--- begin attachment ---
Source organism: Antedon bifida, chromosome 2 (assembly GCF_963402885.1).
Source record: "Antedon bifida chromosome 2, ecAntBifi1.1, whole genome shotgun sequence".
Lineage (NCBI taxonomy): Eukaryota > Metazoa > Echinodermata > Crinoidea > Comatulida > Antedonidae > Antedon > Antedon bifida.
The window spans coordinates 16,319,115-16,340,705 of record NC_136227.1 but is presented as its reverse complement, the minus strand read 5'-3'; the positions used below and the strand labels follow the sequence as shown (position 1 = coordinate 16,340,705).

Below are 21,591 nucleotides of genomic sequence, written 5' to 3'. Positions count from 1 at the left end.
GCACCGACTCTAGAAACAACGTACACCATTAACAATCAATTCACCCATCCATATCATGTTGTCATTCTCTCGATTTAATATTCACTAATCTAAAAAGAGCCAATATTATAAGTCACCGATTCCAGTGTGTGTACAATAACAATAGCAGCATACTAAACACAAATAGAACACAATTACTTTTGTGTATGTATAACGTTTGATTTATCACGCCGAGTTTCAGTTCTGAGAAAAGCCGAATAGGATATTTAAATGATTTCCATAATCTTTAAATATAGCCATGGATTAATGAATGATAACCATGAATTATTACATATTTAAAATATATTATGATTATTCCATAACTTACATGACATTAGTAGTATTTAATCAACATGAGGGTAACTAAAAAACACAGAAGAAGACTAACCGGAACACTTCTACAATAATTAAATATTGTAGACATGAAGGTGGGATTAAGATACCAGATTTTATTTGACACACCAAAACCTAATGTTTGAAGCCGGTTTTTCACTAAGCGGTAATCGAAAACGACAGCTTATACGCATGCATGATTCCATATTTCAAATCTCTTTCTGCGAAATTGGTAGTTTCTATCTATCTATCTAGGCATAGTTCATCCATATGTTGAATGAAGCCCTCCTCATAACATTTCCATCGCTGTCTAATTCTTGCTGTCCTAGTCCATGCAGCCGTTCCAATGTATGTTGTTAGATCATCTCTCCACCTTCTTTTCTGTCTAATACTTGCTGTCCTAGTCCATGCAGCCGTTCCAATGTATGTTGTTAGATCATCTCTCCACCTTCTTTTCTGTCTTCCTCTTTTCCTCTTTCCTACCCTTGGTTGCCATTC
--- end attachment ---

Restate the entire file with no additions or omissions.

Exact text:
Source organism: Antedon bifida, chromosome 2 (assembly GCF_963402885.1).
Source record: "Antedon bifida chromosome 2, ecAntBifi1.1, whole genome shotgun sequence".
Lineage (NCBI taxonomy): Eukaryota > Metazoa > Echinodermata > Crinoidea > Comatulida > Antedonidae > Antedon > Antedon bifida.
The window spans coordinates 16,319,115-16,340,705 of record NC_136227.1 but is presented as its reverse complement, the minus strand read 5'-3'; the positions used below and the strand labels follow the sequence as shown (position 1 = coordinate 16,340,705).

Below are 21,591 nucleotides of genomic sequence, written 5' to 3'. Positions count from 1 at the left end.
GCACCGACTCTAGAAACAACGTACACCATTAACAATCAATTCACCCATCCATATCATGTTGTCATTCTCTCGATTTAATATTCACTAATCTAAAAAGAGCCAATATTATAAGTCACCGATTCCAGTGTGTGTACAATAACAATAGCAGCATACTAAACACAAATAGAACACAATTACTTTTGTGTATGTATAACGTTTGATTTATCACGCCGAGTTTCAGTTCTGAGAAAAGCCGAATAGGATATTTAAATGATTTCCATAATCTTTAAATATAGCCATGGATTAATGAATGATAACCATGAATTATTACATATTTAAAATATATTATGATTATTCCATAACTTACATGACATTAGTAGTATTTAATCAACATGAGGGTAACTAAAAAACACAGAAGAAGACTAACCGGAACACTTCTACAATAATTAAATATTGTAGACATGAAGGTGGGATTAAGATACCAGATTTTATTTGACACACCAAAACCTAATGTTTGAAGCCGGTTTTTCACTAAGCGGTAATCGAAAACGACAGCTTATACGCATGCATGATTCCATATTTCAAATCTCTTTCTGCGAAATTGGTAGTTTCTATCTATCTATCTAGGCATAGTTCATCCATATGTTGAATGAAGCCCTCCTCATAACATTTCCATCGCTGTCTAATTCTTGCTGTCCTAGTCCATGCAGCCGTTCCAATGTATGTTGTTAGATCATCTCTCCACCTTCTTTTCTGTCTAATACTTGCTGTCCTAGTCCATGCAGCCGTTCCAATGTATGTTGTTAGATCATCTCTCCACCTTCTTTTCTGTCTTCCTCTTTTCCTCTTTCCTACCCTTGGTTGCCATTC